If you have read any of my FBG series then you may recall that I don’t like the FBGs, those born from 1955-1965; the 45 to 55 year olds of today. Known also as Gen-X, these people have, in my opinion, excelled at little more than becoming a generation of whiners and worse. I’ve combined my previous posts on this subject into a single document HERE.
I’m adding Fast Times at Ridgemont High to a couple of other films, (Ferris Bueller’s Day Off & Risky Business) that I think chronicle this generation of people pretty well. I do like this 1982 film which was released when we were about 37; then again, who couldn’t have been smitten by Phoebe Cates’ part in it; in fact, that may have diverted my realization that this film fits in with the other FBG films and may be the best descriptive example of all.
The screenwriter actually went back to high school for a year in order to better understand that particular crop of youngsters before he wrote his script. The result was a fairly accurate snapshot of teen life circa 1982, just before they started taking their places as young adults in our society. At that time the 17-27 age group were born from 1955-1965…they were the FBGs.
Actually, this film is even more illustrative of that generation than are the other two. It accurately depicts their after school and weekend jobs in local malls and their peculiar tribulations. It may be the earliest film to depict that aspect of life, since the large regional malls were only built in the early to mid-1970s.
My recollection of 1982 for us was of outrageous interest rates, a dead housing market, the mid-west rust belt, huge unemployment numbers, an abandoned Gulf coast oil patch, the exodus of American manufacturing to foreign sites, and the first personal computers.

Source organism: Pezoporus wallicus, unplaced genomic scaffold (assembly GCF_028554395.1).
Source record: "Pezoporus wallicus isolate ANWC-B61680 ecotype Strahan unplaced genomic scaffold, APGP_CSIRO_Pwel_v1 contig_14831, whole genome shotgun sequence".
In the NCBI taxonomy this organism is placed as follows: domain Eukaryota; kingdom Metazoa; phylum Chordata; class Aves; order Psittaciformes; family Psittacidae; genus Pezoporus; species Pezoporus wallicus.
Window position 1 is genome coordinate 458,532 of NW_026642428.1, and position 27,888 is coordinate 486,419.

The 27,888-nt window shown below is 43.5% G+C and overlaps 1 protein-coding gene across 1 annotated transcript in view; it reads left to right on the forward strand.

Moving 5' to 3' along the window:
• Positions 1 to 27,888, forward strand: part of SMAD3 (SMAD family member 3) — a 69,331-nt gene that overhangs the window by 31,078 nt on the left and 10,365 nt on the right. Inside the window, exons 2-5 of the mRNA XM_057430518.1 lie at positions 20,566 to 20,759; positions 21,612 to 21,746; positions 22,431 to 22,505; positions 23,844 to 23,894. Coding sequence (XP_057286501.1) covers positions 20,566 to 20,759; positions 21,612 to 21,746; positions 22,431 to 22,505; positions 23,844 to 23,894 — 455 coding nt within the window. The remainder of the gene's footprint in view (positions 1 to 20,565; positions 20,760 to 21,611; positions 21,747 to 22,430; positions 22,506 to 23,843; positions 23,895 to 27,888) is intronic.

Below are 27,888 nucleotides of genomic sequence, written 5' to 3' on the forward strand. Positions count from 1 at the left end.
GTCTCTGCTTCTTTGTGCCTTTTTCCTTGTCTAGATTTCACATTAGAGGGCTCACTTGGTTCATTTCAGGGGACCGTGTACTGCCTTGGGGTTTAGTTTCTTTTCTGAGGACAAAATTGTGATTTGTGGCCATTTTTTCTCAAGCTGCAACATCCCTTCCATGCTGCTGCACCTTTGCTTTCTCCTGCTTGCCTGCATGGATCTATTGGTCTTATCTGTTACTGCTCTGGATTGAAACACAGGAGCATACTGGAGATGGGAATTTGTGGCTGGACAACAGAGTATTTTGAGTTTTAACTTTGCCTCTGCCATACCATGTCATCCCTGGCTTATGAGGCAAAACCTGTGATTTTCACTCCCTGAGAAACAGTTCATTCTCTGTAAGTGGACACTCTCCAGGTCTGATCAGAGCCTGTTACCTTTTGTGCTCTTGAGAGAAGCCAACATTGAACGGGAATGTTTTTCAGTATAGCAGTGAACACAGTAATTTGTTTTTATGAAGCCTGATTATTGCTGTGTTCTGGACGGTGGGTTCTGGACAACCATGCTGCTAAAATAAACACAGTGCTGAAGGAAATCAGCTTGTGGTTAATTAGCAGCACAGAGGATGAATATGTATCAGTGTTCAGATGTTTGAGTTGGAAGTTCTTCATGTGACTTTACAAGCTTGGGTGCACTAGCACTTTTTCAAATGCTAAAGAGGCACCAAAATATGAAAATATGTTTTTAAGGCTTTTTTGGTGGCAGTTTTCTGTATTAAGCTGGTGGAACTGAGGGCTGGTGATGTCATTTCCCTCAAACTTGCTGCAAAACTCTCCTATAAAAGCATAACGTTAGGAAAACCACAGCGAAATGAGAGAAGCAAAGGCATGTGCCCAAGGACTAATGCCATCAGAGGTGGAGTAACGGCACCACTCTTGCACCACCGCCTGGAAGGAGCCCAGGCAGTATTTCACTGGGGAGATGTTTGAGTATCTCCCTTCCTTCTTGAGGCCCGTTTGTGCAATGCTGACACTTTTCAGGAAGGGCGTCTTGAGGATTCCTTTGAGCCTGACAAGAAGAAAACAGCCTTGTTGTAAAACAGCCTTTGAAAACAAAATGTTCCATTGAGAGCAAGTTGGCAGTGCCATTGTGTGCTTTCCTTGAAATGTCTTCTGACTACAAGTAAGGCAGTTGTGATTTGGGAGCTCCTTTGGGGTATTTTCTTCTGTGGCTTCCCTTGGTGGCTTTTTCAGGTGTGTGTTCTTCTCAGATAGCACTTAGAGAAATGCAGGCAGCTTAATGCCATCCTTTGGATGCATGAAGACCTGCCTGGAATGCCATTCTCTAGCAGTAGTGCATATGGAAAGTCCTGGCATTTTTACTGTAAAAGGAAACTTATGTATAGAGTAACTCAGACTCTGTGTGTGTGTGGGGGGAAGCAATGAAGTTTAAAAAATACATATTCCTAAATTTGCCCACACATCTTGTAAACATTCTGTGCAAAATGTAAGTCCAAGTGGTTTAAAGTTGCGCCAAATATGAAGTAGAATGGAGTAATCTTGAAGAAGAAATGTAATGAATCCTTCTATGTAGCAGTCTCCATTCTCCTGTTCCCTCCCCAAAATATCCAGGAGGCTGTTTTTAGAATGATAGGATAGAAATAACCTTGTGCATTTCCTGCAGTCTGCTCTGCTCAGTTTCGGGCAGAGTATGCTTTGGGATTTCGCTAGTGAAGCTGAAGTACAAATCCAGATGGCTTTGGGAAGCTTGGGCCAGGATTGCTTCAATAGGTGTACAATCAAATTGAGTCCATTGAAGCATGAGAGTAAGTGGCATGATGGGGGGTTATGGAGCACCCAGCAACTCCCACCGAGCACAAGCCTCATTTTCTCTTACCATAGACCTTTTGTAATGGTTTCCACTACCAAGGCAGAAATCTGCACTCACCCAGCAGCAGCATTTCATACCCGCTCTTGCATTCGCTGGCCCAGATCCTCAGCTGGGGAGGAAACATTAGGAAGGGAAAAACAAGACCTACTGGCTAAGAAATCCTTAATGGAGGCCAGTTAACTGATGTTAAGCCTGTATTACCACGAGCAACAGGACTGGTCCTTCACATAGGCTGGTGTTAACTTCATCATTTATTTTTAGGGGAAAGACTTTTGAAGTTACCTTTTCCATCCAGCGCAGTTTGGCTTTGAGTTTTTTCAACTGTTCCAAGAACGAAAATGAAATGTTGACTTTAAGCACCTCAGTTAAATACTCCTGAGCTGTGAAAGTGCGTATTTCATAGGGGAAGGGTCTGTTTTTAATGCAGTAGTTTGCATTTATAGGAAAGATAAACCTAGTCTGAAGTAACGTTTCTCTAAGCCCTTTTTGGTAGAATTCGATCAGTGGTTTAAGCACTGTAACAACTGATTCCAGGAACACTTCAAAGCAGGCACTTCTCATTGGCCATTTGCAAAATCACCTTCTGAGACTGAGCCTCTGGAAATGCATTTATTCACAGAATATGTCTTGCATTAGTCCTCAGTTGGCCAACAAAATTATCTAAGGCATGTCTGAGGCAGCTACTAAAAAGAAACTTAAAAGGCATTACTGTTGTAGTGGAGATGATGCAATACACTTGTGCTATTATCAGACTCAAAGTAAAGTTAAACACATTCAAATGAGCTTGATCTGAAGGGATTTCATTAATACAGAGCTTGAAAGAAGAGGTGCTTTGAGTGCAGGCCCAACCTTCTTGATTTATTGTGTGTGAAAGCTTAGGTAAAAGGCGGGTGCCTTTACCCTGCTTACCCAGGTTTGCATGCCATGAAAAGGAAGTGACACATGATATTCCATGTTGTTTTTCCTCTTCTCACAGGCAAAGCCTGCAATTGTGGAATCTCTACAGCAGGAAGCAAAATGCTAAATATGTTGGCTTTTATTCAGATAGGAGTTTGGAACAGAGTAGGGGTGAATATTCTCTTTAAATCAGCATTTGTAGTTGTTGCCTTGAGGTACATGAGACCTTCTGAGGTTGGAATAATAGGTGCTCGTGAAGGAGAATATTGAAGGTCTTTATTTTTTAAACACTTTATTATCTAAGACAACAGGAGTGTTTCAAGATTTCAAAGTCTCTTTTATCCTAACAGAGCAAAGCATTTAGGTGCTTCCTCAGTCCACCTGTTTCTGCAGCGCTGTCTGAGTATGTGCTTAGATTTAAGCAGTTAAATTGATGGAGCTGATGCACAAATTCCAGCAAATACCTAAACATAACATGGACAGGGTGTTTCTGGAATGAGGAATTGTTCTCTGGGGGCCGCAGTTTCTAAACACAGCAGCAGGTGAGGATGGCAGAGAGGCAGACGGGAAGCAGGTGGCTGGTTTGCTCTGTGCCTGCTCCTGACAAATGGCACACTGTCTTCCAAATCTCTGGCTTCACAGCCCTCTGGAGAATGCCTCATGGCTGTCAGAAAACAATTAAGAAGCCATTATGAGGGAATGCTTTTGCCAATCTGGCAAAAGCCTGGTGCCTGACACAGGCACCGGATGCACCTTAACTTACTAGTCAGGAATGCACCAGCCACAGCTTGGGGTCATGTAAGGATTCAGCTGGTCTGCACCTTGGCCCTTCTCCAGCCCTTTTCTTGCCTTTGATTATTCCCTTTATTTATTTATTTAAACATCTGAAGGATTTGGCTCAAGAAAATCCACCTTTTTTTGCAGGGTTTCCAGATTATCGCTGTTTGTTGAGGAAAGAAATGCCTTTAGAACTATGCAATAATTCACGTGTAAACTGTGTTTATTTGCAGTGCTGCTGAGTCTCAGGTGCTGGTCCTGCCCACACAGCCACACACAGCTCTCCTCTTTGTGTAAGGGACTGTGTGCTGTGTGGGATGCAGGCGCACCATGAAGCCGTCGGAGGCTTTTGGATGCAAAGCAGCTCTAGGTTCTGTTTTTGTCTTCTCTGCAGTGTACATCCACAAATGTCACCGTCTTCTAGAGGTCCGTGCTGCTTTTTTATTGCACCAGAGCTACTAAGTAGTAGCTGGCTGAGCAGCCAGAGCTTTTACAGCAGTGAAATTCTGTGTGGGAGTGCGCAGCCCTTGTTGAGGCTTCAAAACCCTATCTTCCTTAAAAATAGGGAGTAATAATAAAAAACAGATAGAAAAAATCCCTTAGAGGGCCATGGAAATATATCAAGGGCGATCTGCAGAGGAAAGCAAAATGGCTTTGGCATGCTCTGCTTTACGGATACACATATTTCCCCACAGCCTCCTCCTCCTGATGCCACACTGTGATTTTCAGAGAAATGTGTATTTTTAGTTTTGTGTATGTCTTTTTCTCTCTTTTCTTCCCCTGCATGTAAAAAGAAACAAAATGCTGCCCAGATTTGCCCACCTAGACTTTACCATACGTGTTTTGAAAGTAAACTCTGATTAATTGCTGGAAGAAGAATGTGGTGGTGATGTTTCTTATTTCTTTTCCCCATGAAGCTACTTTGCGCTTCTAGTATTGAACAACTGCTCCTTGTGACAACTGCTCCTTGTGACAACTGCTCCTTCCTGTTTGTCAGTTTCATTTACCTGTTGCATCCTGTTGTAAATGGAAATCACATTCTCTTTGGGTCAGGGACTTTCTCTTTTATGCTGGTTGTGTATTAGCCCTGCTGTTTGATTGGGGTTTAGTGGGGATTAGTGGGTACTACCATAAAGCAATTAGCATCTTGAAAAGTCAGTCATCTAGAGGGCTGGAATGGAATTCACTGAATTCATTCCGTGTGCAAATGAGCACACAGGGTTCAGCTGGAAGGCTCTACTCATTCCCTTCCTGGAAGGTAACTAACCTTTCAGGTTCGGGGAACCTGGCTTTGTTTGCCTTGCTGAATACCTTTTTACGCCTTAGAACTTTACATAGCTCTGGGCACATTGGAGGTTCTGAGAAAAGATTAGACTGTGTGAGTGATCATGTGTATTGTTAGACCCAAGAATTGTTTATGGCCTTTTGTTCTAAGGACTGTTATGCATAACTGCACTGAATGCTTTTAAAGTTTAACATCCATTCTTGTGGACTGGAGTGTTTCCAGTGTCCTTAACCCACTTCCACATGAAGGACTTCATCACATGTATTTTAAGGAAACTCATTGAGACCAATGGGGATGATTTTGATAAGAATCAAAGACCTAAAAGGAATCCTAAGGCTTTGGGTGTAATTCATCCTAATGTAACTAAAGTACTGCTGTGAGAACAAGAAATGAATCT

For the FBG youngsters, there were few substantial opportunities and AIDS made its appearance about then…that effectively sounded the last gasp of our Sexual Revolution period and, their music was synthesized crap. All things considered, it wasn’t a great time to come of age, so I can sympathize with their unfortunate situation.
It was probably during those years that these people started turning their ire on us. From their limited point of view, we had it all—nice homes, great music, fancy cars, new families, jobs or professions. Many of them were our younger siblings.
Of course those years were difficult for us also, but in different ways. I recall thinking that I was glad I wasn’t one of them. I couldn’t have gotten excited about working in a fast-food joint, or trying to get involved with their music, or facing that job market as a young adult.
On the other hand, I employed a number of youngsters at that time and a couple of my in-laws were that age and from what I observed of them, they were lacking. I didn’t see in them the spark that we had, nor did I see any sense of willingness to pay their dues and work up to better things. They were in a hurry to achieve what we had achieved and for reasons I never quite knew, fully expected that they could skip the hard work.
Most of our government and business leaders are now FBGs. How are they doing and what kind of people do you see? Here is one of them who as an employee tangled with an Arby’s meat slicer and lost. A good guy you could trust? You decide.